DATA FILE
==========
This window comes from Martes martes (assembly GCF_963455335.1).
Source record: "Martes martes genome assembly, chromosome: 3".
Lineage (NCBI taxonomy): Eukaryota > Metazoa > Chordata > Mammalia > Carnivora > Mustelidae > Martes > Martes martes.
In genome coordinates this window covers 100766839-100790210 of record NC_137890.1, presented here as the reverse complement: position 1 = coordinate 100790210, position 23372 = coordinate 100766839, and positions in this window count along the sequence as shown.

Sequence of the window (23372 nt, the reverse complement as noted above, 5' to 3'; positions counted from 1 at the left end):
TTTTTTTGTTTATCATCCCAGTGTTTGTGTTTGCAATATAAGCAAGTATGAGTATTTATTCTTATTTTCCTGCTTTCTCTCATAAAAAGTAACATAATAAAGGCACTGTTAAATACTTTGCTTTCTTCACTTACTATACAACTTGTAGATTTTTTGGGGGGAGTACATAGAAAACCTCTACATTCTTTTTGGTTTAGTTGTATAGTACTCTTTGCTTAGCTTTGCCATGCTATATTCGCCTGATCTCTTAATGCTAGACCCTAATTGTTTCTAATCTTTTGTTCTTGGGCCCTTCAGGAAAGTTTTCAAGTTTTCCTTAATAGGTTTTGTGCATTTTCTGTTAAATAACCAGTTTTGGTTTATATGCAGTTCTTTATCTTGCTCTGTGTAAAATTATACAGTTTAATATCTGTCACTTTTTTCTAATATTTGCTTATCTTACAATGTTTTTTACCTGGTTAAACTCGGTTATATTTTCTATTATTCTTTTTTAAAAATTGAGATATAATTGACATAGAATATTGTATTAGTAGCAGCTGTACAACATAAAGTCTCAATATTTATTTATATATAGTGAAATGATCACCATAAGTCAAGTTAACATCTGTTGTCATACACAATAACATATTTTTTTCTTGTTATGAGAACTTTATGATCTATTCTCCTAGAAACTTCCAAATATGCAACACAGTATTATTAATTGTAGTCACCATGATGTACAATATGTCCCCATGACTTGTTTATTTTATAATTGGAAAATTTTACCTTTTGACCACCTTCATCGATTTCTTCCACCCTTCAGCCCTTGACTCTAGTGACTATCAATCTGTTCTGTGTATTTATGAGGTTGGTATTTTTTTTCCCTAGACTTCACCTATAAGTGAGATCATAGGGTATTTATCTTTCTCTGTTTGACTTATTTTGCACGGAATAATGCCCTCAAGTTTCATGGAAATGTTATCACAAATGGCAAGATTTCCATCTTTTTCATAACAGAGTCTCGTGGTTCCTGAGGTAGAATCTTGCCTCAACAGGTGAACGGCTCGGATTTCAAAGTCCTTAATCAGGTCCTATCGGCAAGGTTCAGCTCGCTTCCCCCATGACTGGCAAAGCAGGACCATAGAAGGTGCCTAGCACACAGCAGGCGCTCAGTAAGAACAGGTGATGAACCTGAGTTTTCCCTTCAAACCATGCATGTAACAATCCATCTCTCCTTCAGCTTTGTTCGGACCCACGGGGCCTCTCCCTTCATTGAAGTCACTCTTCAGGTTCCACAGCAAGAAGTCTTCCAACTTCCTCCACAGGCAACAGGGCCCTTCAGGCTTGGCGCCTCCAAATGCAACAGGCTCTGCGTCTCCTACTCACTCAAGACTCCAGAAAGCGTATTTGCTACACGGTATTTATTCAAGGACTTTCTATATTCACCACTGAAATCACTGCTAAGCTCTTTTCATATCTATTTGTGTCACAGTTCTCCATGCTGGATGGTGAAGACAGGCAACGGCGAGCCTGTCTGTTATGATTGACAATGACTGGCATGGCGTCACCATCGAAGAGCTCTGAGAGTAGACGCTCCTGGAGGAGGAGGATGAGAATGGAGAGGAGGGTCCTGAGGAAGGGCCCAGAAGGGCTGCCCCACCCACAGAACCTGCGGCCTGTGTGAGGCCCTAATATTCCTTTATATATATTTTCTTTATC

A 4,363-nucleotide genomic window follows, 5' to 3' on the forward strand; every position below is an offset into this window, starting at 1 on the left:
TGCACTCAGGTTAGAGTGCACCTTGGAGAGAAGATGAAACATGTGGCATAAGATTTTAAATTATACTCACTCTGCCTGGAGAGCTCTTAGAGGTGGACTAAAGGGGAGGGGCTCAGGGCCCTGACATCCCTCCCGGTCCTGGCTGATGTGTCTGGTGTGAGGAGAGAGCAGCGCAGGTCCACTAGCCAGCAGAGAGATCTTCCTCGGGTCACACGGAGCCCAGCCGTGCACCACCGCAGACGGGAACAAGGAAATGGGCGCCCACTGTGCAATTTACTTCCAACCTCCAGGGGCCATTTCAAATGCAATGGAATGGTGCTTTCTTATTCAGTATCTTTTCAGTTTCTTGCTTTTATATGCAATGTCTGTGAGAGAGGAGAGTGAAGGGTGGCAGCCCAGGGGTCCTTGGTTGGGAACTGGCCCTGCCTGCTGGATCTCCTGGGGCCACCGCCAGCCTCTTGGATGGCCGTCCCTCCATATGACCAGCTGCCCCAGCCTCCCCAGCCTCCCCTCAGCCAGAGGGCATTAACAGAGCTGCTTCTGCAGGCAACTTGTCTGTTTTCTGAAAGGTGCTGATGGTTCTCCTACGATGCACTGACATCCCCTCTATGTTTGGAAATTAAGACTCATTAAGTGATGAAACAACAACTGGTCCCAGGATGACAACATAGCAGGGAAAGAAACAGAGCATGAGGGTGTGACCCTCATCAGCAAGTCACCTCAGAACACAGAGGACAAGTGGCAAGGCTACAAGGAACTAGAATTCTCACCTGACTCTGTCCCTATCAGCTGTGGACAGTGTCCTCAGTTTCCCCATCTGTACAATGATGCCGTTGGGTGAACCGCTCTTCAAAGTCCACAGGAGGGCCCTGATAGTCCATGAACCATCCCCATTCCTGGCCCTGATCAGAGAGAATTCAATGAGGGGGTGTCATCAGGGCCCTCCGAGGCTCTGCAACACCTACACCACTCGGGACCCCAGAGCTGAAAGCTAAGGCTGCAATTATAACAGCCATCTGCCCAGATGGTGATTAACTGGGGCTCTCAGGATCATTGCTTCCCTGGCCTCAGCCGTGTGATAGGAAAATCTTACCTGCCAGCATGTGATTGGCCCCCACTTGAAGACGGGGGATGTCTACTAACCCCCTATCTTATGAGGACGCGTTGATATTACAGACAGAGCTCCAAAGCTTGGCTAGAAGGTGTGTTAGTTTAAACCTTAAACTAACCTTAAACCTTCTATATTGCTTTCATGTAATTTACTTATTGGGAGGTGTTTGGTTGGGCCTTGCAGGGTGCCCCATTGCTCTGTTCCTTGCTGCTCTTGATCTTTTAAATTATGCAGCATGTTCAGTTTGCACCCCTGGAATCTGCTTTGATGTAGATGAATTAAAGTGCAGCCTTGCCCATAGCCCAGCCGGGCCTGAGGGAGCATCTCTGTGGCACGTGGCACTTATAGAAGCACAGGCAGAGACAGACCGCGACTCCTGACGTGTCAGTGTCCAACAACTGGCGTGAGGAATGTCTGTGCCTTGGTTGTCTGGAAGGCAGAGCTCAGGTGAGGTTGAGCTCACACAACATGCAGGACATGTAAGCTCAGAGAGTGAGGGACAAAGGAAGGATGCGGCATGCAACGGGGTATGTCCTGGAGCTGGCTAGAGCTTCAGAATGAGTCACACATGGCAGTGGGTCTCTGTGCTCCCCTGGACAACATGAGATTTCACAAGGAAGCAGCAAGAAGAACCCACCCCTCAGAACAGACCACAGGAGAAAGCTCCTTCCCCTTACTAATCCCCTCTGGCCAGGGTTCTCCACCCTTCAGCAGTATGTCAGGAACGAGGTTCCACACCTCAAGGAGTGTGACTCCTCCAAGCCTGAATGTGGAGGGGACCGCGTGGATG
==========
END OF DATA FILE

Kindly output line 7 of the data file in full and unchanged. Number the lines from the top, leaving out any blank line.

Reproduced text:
A 4,363-nucleotide genomic window follows, 5' to 3' on the forward strand; every position below is an offset into this window, starting at 1 on the left: